In 1944 a member of Hitler’s paramilitary organization SS sent an encrypted radio message to a recipient named Lippert. The cleartext is unknown.
Last week I introduced the Dorabella cryptogram, which is one of the most famous crypto mysteries in the world. In contrast, the unsolved cryptogram I am going to present today is quite unknown. Nevertheless, it is very interesting.
The SS radio message
The original of this cryptogram is owned by US professor Nick Gessler, whom I have met many times at crypto history conferences. At one of these occasions he let me take a picture of it:
The picture shows a radio message from 1944. The receiver was an SS-Standartenführer named Lippert. The SS (Schutzstaffel) was a major paramilitary organization under Adolf Hitler and the German Nazi Party during World War II. “Standartenführer” was a military rank complying with a colonel.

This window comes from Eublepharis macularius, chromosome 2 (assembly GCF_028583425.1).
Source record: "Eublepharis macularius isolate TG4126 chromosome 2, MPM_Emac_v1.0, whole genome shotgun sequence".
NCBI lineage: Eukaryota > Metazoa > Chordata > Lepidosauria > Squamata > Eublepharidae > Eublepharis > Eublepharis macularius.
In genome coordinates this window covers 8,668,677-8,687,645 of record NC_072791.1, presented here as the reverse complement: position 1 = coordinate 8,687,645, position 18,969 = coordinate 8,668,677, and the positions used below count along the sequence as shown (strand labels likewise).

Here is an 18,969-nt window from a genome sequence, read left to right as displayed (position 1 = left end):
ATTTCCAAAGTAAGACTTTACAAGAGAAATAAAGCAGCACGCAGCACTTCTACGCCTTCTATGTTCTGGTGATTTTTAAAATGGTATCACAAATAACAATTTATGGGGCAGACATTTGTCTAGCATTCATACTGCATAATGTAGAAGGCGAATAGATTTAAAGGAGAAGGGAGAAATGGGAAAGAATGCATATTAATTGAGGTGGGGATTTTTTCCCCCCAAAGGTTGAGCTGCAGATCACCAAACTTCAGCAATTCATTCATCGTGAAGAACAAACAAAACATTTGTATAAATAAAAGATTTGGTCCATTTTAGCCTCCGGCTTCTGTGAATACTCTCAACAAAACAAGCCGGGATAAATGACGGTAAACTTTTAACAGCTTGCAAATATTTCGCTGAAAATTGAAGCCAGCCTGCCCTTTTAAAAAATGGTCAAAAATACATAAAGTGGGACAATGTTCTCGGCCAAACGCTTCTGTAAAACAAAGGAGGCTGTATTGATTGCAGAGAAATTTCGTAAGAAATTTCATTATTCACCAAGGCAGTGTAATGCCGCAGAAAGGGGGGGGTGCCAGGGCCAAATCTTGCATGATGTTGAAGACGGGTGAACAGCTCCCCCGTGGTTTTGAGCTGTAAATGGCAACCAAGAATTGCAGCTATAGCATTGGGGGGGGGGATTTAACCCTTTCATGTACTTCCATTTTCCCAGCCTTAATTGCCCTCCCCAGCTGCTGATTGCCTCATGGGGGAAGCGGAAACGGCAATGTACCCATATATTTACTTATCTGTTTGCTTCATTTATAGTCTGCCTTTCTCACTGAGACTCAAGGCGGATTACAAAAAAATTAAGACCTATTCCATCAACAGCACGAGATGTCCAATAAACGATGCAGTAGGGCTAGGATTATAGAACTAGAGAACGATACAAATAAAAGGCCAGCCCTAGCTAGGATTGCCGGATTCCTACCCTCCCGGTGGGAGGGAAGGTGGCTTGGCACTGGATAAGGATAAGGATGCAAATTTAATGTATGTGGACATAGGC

The sender of the message is indicated by the signature:
The sender’s name might have been Klein or similar. He was SS-Understandartenführer, i.e., lieutenant.
An unusual encryption
I wrote my first blog post about the SS radio message three years ago (in German). I received a number of interesting comments, but none of them led to a solution.
The ciphertext looks quite unusual. Five of the six lines are divided by an equal sign, a slash or a colon. None of the WW2 encryption methods I know produces ciphertexts that look like this.
Blog reader Oliver Helweg sent me a few interesting remarks. Among other things, he wrote that ALAP stands for Hungary and KSSY for Budapest. I have no idea whether this is correct.
Does a reader know more about the background of this cryptogram? Can somebody decipher it? If yes, please let me know.
Further reading: A German spy message from World War 2